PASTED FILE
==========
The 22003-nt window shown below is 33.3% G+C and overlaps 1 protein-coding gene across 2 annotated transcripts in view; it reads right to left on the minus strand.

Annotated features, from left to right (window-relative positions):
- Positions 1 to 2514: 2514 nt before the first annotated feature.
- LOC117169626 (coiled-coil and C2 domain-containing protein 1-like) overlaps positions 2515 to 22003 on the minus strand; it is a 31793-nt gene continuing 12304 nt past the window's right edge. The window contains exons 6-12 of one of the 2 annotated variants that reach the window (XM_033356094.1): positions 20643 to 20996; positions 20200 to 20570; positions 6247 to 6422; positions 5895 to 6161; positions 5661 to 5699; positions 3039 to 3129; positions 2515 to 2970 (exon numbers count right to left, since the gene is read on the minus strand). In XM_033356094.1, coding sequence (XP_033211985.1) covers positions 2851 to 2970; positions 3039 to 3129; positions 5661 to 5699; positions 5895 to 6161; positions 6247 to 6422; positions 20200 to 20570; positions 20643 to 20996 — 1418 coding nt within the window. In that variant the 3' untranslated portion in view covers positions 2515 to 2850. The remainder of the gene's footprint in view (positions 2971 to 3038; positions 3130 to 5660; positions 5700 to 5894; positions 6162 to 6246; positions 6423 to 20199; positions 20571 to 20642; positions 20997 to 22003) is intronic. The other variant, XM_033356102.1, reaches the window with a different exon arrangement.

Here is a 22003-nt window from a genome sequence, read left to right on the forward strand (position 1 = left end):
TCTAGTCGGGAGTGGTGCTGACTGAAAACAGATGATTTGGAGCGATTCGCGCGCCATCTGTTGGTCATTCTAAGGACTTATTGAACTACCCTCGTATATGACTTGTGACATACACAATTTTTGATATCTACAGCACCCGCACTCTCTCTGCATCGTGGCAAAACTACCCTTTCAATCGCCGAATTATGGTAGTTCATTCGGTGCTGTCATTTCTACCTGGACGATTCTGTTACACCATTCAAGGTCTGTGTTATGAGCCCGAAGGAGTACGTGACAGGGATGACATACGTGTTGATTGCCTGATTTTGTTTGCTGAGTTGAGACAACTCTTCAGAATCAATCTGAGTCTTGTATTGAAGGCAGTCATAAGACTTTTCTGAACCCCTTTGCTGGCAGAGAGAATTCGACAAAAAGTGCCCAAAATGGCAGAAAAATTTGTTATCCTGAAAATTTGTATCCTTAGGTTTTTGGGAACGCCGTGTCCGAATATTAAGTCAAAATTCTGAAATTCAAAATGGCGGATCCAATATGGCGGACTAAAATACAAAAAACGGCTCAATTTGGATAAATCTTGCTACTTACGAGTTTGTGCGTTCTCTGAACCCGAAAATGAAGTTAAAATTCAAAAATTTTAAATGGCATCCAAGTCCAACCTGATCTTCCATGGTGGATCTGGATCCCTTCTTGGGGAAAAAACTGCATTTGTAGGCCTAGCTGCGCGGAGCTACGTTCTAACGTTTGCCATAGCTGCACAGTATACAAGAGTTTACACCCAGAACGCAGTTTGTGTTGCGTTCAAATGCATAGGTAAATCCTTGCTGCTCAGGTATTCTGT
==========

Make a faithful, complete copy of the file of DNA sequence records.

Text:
The 22003-nt window shown below is 33.3% G+C and overlaps 1 protein-coding gene across 2 annotated transcripts in view; it reads right to left on the minus strand.

Annotated features, from left to right (window-relative positions):
- Positions 1 to 2514: 2514 nt before the first annotated feature.
- LOC117169626 (coiled-coil and C2 domain-containing protein 1-like) overlaps positions 2515 to 22003 on the minus strand; it is a 31793-nt gene continuing 12304 nt past the window's right edge. The window contains exons 6-12 of one of the 2 annotated variants that reach the window (XM_033356094.1): positions 20643 to 20996; positions 20200 to 20570; positions 6247 to 6422; positions 5895 to 6161; positions 5661 to 5699; positions 3039 to 3129; positions 2515 to 2970 (exon numbers count right to left, since the gene is read on the minus strand). In XM_033356094.1, coding sequence (XP_033211985.1) covers positions 2851 to 2970; positions 3039 to 3129; positions 5661 to 5699; positions 5895 to 6161; positions 6247 to 6422; positions 20200 to 20570; positions 20643 to 20996 — 1418 coding nt within the window. In that variant the 3' untranslated portion in view covers positions 2515 to 2850. The remainder of the gene's footprint in view (positions 2971 to 3038; positions 3130 to 5660; positions 5700 to 5894; positions 6162 to 6246; positions 6423 to 20199; positions 20571 to 20642; positions 20997 to 22003) is intronic. The other variant, XM_033356102.1, reaches the window with a different exon arrangement.

Here is a 22003-nt window from a genome sequence, read left to right on the forward strand (position 1 = left end):
TCTAGTCGGGAGTGGTGCTGACTGAAAACAGATGATTTGGAGCGATTCGCGCGCCATCTGTTGGTCATTCTAAGGACTTATTGAACTACCCTCGTATATGACTTGTGACATACACAATTTTTGATATCTACAGCACCCGCACTCTCTCTGCATCGTGGCAAAACTACCCTTTCAATCGCCGAATTATGGTAGTTCATTCGGTGCTGTCATTTCTACCTGGACGATTCTGTTACACCATTCAAGGTCTGTGTTATGAGCCCGAAGGAGTACGTGACAGGGATGACATACGTGTTGATTGCCTGATTTTGTTTGCTGAGTTGAGACAACTCTTCAGAATCAATCTGAGTCTTGTATTGAAGGCAGTCATAAGACTTTTCTGAACCCCTTTGCTGGCAGAGAGAATTCGACAAAAAGTGCCCAAAATGGCAGAAAAATTTGTTATCCTGAAAATTTGTATCCTTAGGTTTTTGGGAACGCCGTGTCCGAATATTAAGTCAAAATTCTGAAATTCAAAATGGCGGATCCAATATGGCGGACTAAAATACAAAAAACGGCTCAATTTGGATAAATCTTGCTACTTACGAGTTTGTGCGTTCTCTGAACCCGAAAATGAAGTTAAAATTCAAAAATTTTAAATGGCATCCAAGTCCAACCTGATCTTCCATGGTGGATCTGGATCCCTTCTTGGGGAAAAAACTGCATTTGTAGGCCTAGCTGCGCGGAGCTACGTTCTAACGTTTGCCATAGCTGCACAGTATACAAGAGTTTACACCCAGAACGCAGTTTGTGTTGCGTTCAAATGCATAGGTAAATCCTTGCTGCTCAGGTATTCTGT